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(Telugu), one of the peoples of southern India (state of Andhra Pradesh and adjacent areas of the states of Madras and Mysore). The population in 1967 was approximately 44 million. The language spoken is Telugu, a member of the Dravidian language family. The Andhra, Kalinga, and Telugu tribes formed the ethnogenetic base of the Andhra. Texts of Vedic, epic, and Buddhist literature mention a migration about the middle of the first millennium B.C. of Andhra and Kalinga tribes from the north of India to the south, where they mixed with the Telugu and became a single nationality in the period from the second century B.C. to the third century A.D. In the third century B.C. the older state of the Andhra became part of the Maurya kingdom, from which they received Buddhism and Jainism. In the fourth century A.D. the Andhra came under the domain of the early feudalistic kingdom of the Guptas. During this period, Hinduism became stronger. In colonial India the ethnic territory of the Andhra was divided among various administrative units, and only in 1956 were the Andhra peoples almost entirely reunited within one state—Andhra Pradesh. A revival and full development of all forms of national culture is taking place.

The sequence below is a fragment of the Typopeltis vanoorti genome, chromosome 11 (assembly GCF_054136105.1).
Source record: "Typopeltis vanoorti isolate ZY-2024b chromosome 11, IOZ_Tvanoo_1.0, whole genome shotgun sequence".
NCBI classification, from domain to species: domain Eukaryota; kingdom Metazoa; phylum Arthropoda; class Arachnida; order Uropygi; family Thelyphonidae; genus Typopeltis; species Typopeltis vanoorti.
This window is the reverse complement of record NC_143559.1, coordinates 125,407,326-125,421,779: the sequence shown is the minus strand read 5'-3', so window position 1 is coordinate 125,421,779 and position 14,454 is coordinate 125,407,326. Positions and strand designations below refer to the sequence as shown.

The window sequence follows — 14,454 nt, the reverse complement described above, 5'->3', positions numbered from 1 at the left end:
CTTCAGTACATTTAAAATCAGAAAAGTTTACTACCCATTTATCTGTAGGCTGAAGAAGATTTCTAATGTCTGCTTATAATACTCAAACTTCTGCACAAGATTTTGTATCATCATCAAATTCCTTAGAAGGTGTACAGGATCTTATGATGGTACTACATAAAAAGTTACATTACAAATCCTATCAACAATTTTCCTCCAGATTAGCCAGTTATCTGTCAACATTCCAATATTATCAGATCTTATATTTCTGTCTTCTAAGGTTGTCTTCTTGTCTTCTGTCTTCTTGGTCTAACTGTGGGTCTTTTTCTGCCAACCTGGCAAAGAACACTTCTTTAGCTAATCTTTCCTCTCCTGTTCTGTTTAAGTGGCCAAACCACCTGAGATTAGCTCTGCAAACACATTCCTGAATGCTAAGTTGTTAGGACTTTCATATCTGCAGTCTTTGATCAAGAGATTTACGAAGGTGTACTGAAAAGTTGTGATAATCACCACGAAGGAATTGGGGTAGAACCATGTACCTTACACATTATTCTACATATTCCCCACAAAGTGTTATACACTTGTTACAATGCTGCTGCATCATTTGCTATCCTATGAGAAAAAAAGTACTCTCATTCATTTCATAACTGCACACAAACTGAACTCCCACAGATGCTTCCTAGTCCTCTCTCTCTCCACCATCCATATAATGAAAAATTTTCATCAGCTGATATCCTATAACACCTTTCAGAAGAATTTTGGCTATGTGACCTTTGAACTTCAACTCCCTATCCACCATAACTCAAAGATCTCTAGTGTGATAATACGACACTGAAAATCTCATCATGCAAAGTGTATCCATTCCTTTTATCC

REFERENCESBalaramamurti, Y. Kratkaia istoriia naroda andhra. Moscow, 1956. (translated from telugu.)
Narody luzhnoi Azii. Moscow, 1963.
Murti, B. S. N. “Andhra State.” Eastern World, 1954, vol. 8, no. 2.
N. R. GUSEVA
in ancient times, a kingdom in southern India.